But it is in this town that both Constance and Mrs. Fog encounter second chances. Constance meets another young woman her age, Poppy Wirrall. Poppy is also the daughter in a titled family, and she spent the war, along with other young women, working as motorcycle messengers. Poppy has started a small company offering motorcycle taxi (using sidecars) and delivery services, with a variety of young women employed part-time doing this work. Some have other jobs or widows pensions that they augment by working for her. 
Poppy's brother was a pilot during the war, and lost part of one leg in action. He is back at home, but depressed by the loss of many men he considered friends, and the inability of others to consider him employable. 
Constance is a calming force to Poppy's impulsiveness and exuberance, and as she begins to take chances, and open herself up to other possibilities in her life, I found myself hoping for a more promising future for her than she expected at the book's beginning. 
I also enjoyed Mrs. Fog, watching her go from recovering invalid to putting her own wishes first, despite the pressure of those she'd given into previously. 
I also found the story of the German waiter Klaus Zeiger touching. He is the quintessential waiter, always observant, mindful of propriety, and empathetic to the needs of those he serves. He is also highly aware of his ethnic baggage and how it has affected his life both during the war and now. I really appreciated that Constance saw him as a person, beyond his role. 
This is a novel of a time of great changes and adjustments and not all of them are fair or pleasant. This novel has moments of outrage, sadness, and joy. Well worth reading.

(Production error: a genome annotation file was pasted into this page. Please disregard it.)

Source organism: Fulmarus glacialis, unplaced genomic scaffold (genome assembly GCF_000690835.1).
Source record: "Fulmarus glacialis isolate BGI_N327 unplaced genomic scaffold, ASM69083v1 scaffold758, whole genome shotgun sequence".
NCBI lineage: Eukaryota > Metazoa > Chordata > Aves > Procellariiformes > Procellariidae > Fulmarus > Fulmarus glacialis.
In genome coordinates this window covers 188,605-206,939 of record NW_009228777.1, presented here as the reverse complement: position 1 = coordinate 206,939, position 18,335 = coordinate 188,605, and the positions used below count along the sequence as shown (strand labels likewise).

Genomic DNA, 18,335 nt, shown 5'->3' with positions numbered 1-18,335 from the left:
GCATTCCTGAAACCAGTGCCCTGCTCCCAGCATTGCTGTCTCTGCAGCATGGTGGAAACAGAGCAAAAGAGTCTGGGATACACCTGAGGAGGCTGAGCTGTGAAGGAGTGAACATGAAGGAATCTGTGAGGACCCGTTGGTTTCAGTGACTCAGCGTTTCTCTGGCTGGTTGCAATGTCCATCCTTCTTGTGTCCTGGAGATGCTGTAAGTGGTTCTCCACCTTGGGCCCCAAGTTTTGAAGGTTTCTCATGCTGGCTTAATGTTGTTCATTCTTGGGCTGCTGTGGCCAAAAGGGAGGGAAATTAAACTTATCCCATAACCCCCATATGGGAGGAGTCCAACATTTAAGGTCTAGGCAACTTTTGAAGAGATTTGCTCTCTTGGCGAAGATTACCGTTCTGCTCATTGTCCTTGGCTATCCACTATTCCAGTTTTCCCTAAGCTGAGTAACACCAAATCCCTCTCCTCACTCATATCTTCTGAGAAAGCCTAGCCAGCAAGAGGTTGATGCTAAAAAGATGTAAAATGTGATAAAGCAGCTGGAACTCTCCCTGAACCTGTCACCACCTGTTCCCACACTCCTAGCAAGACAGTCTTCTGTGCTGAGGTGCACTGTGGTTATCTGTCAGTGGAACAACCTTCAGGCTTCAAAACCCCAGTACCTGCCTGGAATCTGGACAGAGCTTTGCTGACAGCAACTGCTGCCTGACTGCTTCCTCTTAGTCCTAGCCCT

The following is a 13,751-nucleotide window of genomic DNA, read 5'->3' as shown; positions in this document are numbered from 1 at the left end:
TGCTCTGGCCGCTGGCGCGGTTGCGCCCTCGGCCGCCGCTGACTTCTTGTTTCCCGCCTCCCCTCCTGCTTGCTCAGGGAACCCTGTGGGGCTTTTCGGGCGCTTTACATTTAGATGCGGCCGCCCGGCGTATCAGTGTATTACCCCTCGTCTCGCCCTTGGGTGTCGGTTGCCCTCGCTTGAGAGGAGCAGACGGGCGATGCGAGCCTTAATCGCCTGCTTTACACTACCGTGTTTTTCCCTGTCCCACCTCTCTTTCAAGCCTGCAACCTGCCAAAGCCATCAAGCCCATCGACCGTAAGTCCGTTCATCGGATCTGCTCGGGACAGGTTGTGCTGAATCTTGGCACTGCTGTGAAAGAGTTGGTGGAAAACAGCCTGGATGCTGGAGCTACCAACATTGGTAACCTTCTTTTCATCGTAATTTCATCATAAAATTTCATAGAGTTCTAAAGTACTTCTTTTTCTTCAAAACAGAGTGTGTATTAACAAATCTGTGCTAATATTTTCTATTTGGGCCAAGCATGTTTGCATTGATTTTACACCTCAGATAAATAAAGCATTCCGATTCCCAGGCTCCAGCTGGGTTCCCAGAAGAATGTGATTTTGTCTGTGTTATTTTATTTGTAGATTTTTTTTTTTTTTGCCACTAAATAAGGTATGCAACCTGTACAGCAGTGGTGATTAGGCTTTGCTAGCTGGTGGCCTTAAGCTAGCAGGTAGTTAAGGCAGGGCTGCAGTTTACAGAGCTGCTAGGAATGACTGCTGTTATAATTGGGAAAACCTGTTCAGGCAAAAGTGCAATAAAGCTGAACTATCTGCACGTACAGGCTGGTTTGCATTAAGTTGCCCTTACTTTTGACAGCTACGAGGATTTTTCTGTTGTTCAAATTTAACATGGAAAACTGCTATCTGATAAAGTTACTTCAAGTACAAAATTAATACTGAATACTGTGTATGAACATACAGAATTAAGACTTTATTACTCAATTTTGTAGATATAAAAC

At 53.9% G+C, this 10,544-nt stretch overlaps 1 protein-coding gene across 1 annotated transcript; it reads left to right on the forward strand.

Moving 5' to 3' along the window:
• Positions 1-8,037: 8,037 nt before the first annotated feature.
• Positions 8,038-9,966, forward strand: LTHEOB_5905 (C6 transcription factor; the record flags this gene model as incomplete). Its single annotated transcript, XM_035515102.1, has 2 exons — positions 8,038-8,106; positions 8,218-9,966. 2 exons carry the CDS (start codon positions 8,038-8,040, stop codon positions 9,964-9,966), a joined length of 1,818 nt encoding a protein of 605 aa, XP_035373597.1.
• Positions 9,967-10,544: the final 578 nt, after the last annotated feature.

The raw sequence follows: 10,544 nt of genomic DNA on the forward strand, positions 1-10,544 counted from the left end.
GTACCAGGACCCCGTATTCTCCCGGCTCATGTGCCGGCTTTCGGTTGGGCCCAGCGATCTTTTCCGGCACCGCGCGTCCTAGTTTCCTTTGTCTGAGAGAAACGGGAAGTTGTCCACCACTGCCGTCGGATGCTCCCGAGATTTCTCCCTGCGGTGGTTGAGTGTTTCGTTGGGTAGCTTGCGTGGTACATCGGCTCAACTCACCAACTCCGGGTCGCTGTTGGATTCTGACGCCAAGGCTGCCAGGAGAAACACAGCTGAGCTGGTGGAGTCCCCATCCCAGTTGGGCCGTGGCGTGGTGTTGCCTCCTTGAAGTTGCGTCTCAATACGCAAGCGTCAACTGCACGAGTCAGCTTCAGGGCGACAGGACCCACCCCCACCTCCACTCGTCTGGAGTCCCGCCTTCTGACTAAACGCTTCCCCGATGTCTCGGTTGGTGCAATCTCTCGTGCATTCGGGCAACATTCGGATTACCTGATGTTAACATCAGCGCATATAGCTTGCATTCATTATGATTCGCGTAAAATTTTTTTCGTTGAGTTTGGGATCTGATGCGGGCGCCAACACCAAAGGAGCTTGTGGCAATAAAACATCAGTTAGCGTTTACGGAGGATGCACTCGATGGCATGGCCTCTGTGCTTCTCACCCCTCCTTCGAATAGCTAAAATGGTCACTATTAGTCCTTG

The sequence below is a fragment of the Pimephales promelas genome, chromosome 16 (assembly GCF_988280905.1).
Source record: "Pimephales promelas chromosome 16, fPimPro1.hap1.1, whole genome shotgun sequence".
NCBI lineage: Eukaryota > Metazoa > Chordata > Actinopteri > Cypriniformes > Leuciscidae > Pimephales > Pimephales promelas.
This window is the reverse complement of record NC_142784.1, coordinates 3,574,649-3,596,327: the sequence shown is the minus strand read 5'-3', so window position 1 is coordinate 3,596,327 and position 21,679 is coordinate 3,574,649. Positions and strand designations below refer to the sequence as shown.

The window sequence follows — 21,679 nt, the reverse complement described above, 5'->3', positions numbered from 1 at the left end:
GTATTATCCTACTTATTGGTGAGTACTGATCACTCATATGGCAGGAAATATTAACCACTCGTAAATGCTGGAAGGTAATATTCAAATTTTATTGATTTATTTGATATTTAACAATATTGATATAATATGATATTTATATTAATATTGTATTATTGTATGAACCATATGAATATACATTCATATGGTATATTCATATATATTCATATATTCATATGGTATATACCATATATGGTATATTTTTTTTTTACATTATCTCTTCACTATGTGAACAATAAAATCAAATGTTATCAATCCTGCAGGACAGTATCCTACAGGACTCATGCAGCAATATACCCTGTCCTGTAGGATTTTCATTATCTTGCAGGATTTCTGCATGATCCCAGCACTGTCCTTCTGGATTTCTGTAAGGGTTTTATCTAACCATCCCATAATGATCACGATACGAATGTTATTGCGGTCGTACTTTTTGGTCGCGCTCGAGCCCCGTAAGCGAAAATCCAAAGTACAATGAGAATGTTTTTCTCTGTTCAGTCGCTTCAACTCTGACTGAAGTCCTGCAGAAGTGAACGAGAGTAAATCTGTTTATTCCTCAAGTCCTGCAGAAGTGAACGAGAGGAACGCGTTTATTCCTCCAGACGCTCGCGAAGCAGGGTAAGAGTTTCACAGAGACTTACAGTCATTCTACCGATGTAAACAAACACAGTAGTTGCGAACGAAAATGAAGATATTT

Wednesday 14 February 2024

Final Assignment

Finished February 9
Final Assignment by Linwood Barclay

This novella is part of his series set in Promise Falls, New York. It is set as #1.5 in the series, and the main character and narrator is Cal Weaver, a private investigator that readers of the series would be familiar with. Here, he is called to the home of an acquaintance of a friend, the mother of a high school student who has handed in an English assignment that includes an act of violence. The school wants him to get a psychiatric evaluation, but the mother has something else in mind to get her son out of trouble.
After Cal leaves their home, he visits the friend who referred him to them, and find another situation. Their son didn't come home the previous night and isn't answering. 
As Cal follows up on the developing situation, talking to his friend the police chief, as well as other students who knew both boys, he comes up with a surprising conclusion that is more nuanced than one first realizes. 
A great short read that gives a great example of Cal's strengths around observation and quick thinking. 

Tuesday 13 February 2024

The Dragon Head of Hong Kong

Finished February 9
The Dragon Head of Hong Kong by Ian Hamilton